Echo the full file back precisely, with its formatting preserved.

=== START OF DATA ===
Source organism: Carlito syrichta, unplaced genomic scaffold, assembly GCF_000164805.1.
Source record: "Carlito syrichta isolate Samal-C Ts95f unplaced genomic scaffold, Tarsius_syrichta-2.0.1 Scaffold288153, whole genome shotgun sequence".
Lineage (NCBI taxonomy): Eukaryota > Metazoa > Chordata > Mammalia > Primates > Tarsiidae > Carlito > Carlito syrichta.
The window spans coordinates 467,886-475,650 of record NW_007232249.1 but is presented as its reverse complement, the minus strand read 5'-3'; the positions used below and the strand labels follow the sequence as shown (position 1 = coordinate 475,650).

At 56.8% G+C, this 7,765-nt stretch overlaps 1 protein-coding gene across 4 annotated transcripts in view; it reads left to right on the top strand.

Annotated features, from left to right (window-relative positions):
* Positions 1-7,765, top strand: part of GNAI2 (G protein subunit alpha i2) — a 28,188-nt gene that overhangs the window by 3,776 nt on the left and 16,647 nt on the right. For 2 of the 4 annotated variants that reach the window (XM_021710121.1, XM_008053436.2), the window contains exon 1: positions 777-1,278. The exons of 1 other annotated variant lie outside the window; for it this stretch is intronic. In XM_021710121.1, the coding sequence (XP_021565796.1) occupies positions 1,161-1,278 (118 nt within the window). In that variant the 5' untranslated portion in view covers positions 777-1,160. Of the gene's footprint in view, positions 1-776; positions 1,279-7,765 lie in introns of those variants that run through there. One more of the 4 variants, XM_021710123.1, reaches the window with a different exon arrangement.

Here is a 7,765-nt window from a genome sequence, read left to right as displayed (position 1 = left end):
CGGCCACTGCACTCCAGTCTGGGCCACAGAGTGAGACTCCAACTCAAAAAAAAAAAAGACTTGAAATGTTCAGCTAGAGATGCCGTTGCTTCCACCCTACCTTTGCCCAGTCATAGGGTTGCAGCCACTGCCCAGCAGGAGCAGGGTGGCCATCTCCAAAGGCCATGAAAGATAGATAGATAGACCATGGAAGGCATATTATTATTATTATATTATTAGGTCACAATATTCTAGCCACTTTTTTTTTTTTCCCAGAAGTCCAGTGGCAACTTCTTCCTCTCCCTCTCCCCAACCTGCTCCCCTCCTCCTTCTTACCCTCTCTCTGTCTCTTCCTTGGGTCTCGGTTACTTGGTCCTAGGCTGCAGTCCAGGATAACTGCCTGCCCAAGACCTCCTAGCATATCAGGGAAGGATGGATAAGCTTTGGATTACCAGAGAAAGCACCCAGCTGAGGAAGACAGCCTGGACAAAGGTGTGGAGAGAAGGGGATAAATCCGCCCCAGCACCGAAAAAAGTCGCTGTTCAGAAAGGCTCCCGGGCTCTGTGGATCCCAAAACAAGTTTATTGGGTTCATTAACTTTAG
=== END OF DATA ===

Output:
Source organism: Carlito syrichta, unplaced genomic scaffold, assembly GCF_000164805.1.
Source record: "Carlito syrichta isolate Samal-C Ts95f unplaced genomic scaffold, Tarsius_syrichta-2.0.1 Scaffold288153, whole genome shotgun sequence".
Lineage (NCBI taxonomy): Eukaryota > Metazoa > Chordata > Mammalia > Primates > Tarsiidae > Carlito > Carlito syrichta.
The window spans coordinates 467,886-475,650 of record NW_007232249.1 but is presented as its reverse complement, the minus strand read 5'-3'; the positions used below and the strand labels follow the sequence as shown (position 1 = coordinate 475,650).

At 56.8% G+C, this 7,765-nt stretch overlaps 1 protein-coding gene across 4 annotated transcripts in view; it reads left to right on the top strand.

Annotated features, from left to right (window-relative positions):
* Positions 1-7,765, top strand: part of GNAI2 (G protein subunit alpha i2) — a 28,188-nt gene that overhangs the window by 3,776 nt on the left and 16,647 nt on the right. For 2 of the 4 annotated variants that reach the window (XM_021710121.1, XM_008053436.2), the window contains exon 1: positions 777-1,278. The exons of 1 other annotated variant lie outside the window; for it this stretch is intronic. In XM_021710121.1, the coding sequence (XP_021565796.1) occupies positions 1,161-1,278 (118 nt within the window). In that variant the 5' untranslated portion in view covers positions 777-1,160. Of the gene's footprint in view, positions 1-776; positions 1,279-7,765 lie in introns of those variants that run through there. One more of the 4 variants, XM_021710123.1, reaches the window with a different exon arrangement.

Here is a 7,765-nt window from a genome sequence, read left to right as displayed (position 1 = left end):
CGGCCACTGCACTCCAGTCTGGGCCACAGAGTGAGACTCCAACTCAAAAAAAAAAAAGACTTGAAATGTTCAGCTAGAGATGCCGTTGCTTCCACCCTACCTTTGCCCAGTCATAGGGTTGCAGCCACTGCCCAGCAGGAGCAGGGTGGCCATCTCCAAAGGCCATGAAAGATAGATAGATAGACCATGGAAGGCATATTATTATTATTATATTATTAGGTCACAATATTCTAGCCACTTTTTTTTTTTTCCCAGAAGTCCAGTGGCAACTTCTTCCTCTCCCTCTCCCCAACCTGCTCCCCTCCTCCTTCTTACCCTCTCTCTGTCTCTTCCTTGGGTCTCGGTTACTTGGTCCTAGGCTGCAGTCCAGGATAACTGCCTGCCCAAGACCTCCTAGCATATCAGGGAAGGATGGATAAGCTTTGGATTACCAGAGAAAGCACCCAGCTGAGGAAGACAGCCTGGACAAAGGTGTGGAGAGAAGGGGATAAATCCGCCCCAGCACCGAAAAAAGTCGCTGTTCAGAAAGGCTCCCGGGCTCTGTGGATCCCAAAACAAGTTTATTGGGTTCATTAACTTTAG